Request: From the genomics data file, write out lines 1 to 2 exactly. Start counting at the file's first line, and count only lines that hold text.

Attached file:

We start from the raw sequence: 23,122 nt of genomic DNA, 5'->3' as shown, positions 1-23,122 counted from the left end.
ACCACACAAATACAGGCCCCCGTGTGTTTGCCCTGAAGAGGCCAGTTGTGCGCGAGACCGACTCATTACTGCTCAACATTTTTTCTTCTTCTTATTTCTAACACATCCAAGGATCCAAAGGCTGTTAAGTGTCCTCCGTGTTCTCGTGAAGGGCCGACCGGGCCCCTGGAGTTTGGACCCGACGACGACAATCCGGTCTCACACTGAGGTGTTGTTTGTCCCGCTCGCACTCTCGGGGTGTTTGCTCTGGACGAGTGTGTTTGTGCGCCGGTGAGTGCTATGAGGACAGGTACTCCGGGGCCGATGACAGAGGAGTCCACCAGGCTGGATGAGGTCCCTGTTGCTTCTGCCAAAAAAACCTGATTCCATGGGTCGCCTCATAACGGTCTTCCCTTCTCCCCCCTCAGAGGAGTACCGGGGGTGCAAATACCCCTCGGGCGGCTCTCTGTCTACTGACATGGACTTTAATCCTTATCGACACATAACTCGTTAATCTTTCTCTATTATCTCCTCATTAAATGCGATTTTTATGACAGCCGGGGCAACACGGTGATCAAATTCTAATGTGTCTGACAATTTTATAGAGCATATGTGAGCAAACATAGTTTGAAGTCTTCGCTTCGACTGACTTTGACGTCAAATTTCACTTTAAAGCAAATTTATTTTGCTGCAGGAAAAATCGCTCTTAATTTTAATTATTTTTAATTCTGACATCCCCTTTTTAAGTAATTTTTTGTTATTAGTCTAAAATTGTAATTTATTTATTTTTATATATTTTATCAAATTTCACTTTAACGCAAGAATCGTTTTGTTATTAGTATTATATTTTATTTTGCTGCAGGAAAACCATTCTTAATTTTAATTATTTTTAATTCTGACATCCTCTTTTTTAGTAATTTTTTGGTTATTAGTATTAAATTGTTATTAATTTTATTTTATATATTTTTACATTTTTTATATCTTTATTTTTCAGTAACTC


We start from the raw sequence: 23,122 nt of genomic DNA, 5'->3' as shown, positions 1-23,122 counted from the left end.
ACCACACAAATACAGGCCCCCGTGTGTTTGCCCTGAAGAGGCCAGTTGTGCGCGAGACCGACTCATTACTGCTCAACATTTTTTCTTCTTCTTATTTCTAACACATCCAAGGATCCAAAGGCTGTTAAGTGTCCTCCGTGTTCTCGTGAAGGGCCGACCGGGCCCCTGGAGTTTGGACCCGACGACGACAATCCGGTCTCACACTGAGGTGTTGTTTGTCCCGCTCGCACTCTCGGGGTGTTTGCTCTGGACGAGTGTGTTTGTGCGCCGGTGAGTGCTATGAGGACAGGTACTCCGGGGCCGATGACAGAGGAGTCCACCAGGCTGGATGAGGTCCCTGTTGCTTCTGCCAAAAAAACCTGATTCCATGGGTCGCCTCATAACGGTCTTCCCTTCTCCCCCCTCAGAGGAGTACCGGGGGTGCAAATACCCCTCGGGCGGCTCTCTGTCTACTGACATGGACTTTAATCCTTATCGACACATAACTCGTTAATCTTTCTCTATTATCTCCTCATTAAATGCGATTTTTATGACAGCCGGGGCAACACGGTGATCAAATTCTAATGTGTCTGACAATTTTATAGAGCATATGTGAGCAAACATAGTTTGAAGTCTTCGCTTCGACTGACTTTGACGTCAAATTTCACTTTAAAGCAAATTTATTTTGCTGCAGGAAAAATCGCTCTTAATTTTAATTATTTTTAATTCTGACATCCCCTTTTTAAGTAATTTTTTGTTATTAGTCTAAAATTGTAATTTATTTATTTTTATATATTTTATCAAATTTCACTTTAACGCAAGAATCGTTTTGTTATTAGTATTATATTTTATTTTGCTGCAGGAAAACCATTCTTAATTTTAATTATTTTTAATTCTGACATCCTCTTTTTTAGTAATTTTTTGGTTATTAGTATTAAATTGTTATTAATTTTATTTTATATATTTTTACATTTTTTATATCTTTATTTTTCAGTAACTC